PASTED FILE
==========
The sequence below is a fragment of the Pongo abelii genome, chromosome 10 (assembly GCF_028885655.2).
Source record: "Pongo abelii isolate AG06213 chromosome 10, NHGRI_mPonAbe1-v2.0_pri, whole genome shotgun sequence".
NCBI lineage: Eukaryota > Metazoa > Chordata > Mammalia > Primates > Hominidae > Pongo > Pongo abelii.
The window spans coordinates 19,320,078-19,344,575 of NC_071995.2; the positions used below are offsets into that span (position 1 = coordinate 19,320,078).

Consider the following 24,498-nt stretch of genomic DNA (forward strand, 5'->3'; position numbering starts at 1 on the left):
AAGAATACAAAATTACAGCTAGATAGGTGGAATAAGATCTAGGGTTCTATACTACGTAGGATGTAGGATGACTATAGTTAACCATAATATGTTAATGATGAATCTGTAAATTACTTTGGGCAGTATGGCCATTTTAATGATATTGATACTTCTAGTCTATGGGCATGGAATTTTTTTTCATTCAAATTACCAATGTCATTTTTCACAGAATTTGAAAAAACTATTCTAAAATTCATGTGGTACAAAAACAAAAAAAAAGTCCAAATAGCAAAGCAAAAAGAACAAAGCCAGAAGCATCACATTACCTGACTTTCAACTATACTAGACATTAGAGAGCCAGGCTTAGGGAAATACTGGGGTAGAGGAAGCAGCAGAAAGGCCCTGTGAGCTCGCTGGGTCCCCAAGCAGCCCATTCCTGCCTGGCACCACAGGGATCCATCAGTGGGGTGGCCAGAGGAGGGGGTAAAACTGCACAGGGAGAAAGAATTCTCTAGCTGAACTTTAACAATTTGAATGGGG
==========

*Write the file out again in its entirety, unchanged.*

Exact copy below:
The sequence below is a fragment of the Pongo abelii genome, chromosome 10 (assembly GCF_028885655.2).
Source record: "Pongo abelii isolate AG06213 chromosome 10, NHGRI_mPonAbe1-v2.0_pri, whole genome shotgun sequence".
NCBI lineage: Eukaryota > Metazoa > Chordata > Mammalia > Primates > Hominidae > Pongo > Pongo abelii.
The window spans coordinates 19,320,078-19,344,575 of NC_071995.2; the positions used below are offsets into that span (position 1 = coordinate 19,320,078).

Consider the following 24,498-nt stretch of genomic DNA (forward strand, 5'->3'; position numbering starts at 1 on the left):
AAGAATACAAAATTACAGCTAGATAGGTGGAATAAGATCTAGGGTTCTATACTACGTAGGATGTAGGATGACTATAGTTAACCATAATATGTTAATGATGAATCTGTAAATTACTTTGGGCAGTATGGCCATTTTAATGATATTGATACTTCTAGTCTATGGGCATGGAATTTTTTTTCATTCAAATTACCAATGTCATTTTTCACAGAATTTGAAAAAACTATTCTAAAATTCATGTGGTACAAAAACAAAAAAAAAGTCCAAATAGCAAAGCAAAAAGAACAAAGCCAGAAGCATCACATTACCTGACTTTCAACTATACTAGACATTAGAGAGCCAGGCTTAGGGAAATACTGGGGTAGAGGAAGCAGCAGAAAGGCCCTGTGAGCTCGCTGGGTCCCCAAGCAGCCCATTCCTGCCTGGCACCACAGGGATCCATCAGTGGGGTGGCCAGAGGAGGGGGTAAAACTGCACAGGGAGAAAGAATTCTCTAGCTGAACTTTAACAATTTGAATGGGG